Ciprofloxacin is a fluoroquinolone antibiotic that is used to treat bacterial infections. This includes, among other things, bone and joint infections, intra-abdominal infections, certain types of infectious diarrhea, respiratory tract infections, skin infections, typhoid fever, and urinary tract infections. It is used in conjunction with other antibiotics to treat some conditions. It can be administered orally, intravenously, or as eye or ear drops.
Nausea, vomiting, and diarrhea are common side effects. Serious side effects include increased tendon rupture, hallucinations, and nerve damage. Muscle weakness worsens in people with myasthenia gravis. Side effect rates are higher for some antibiotic classes, such as cephalosporins, but lower than for others, such as clindamycin. Other animal studies raise concerns about use during pregnancy. However, no problems were found in the children of many women who took the medication. It appears to be tissue while breastfeeding. It is a second-generation fluoroquinolone with a broad spectrum of activity that typically kills bacteria.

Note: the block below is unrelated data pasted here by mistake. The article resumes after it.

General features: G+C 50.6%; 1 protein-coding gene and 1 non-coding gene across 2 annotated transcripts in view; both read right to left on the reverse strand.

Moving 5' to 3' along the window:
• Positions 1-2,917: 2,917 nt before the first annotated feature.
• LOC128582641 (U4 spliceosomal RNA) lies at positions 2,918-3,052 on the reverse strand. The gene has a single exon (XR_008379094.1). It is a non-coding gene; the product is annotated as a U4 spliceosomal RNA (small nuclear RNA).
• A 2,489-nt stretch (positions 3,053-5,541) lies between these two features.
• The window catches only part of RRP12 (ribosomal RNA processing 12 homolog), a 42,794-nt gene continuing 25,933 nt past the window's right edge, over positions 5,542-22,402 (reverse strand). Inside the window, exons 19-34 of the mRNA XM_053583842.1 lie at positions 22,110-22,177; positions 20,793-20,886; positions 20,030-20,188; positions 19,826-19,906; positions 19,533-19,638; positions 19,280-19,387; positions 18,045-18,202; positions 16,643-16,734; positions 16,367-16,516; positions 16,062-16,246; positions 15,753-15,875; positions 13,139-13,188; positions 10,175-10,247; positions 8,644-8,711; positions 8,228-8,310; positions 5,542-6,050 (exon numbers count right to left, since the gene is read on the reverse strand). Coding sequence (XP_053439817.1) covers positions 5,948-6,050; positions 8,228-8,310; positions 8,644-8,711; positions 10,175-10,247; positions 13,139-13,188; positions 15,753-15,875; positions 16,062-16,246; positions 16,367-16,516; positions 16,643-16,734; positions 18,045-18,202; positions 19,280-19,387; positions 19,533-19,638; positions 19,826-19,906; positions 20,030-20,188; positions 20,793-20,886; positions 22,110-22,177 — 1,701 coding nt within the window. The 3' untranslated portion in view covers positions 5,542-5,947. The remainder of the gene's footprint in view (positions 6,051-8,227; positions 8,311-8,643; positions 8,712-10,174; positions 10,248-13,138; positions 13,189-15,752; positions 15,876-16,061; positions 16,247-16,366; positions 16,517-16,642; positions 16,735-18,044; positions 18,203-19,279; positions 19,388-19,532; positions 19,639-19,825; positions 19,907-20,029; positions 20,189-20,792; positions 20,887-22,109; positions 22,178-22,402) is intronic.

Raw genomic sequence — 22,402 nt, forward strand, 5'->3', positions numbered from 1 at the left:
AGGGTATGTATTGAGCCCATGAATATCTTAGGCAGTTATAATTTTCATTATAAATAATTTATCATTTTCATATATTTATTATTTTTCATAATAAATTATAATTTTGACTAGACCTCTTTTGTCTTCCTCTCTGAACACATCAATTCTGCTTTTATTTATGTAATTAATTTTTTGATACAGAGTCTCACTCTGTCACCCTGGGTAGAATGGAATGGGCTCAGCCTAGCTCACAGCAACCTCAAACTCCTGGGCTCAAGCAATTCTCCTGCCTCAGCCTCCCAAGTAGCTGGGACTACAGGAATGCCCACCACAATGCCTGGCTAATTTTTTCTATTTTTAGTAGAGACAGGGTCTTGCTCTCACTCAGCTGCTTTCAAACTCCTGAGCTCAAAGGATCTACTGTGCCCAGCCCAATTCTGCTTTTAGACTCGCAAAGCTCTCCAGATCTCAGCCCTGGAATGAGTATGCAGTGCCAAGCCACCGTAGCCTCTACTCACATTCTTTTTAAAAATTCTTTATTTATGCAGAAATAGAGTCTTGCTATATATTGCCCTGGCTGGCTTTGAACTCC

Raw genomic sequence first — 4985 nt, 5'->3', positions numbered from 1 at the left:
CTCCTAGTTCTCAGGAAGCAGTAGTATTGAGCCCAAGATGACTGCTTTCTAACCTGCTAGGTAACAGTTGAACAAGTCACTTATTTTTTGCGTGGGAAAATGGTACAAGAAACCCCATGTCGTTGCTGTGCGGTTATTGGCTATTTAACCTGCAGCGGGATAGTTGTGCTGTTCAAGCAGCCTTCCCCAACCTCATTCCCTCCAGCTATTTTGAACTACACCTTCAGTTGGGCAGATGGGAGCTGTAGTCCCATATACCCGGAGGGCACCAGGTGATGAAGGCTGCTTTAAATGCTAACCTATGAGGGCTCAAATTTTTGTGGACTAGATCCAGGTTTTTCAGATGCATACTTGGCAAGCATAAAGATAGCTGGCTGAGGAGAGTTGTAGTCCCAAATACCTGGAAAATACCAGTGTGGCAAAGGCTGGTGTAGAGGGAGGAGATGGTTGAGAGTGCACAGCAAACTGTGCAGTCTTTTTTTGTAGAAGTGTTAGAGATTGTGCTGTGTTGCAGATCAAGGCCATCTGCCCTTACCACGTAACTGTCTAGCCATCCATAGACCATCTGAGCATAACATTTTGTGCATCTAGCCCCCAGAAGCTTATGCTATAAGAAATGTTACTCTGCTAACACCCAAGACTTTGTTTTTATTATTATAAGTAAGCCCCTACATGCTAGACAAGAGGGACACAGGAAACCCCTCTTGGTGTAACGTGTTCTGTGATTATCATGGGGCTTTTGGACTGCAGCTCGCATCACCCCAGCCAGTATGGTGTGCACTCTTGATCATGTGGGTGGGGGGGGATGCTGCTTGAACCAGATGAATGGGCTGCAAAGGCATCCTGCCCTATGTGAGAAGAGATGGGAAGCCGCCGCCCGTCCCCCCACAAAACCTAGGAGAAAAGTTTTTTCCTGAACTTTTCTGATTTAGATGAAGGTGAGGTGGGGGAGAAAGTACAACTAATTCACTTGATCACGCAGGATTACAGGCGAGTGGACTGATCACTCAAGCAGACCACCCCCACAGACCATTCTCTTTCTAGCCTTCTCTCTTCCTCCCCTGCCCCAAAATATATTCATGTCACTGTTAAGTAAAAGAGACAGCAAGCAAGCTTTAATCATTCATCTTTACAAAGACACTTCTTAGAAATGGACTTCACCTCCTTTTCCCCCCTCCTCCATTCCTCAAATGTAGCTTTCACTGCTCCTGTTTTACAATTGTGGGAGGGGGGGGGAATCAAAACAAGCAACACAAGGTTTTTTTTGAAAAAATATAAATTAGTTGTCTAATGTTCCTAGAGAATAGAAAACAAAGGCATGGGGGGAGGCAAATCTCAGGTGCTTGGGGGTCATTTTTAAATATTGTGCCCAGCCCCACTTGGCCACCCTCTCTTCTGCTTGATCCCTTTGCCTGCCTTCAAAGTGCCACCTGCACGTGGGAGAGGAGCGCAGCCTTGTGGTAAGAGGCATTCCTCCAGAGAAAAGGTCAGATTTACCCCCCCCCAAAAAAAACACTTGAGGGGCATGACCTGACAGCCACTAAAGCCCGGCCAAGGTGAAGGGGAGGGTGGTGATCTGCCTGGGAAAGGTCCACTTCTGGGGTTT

Ciprofloxacin was patented in 1980 and first commercialized in 1987. It is on the World Health Organization’s Essential Medicines List. Ciprofloxacin is classified as critical for human medicine by the World Health Organization. It is available as a generic drug. It was the 132nd most commonly prescribed medication in the United States in 2020, with over 4 million prescriptions.
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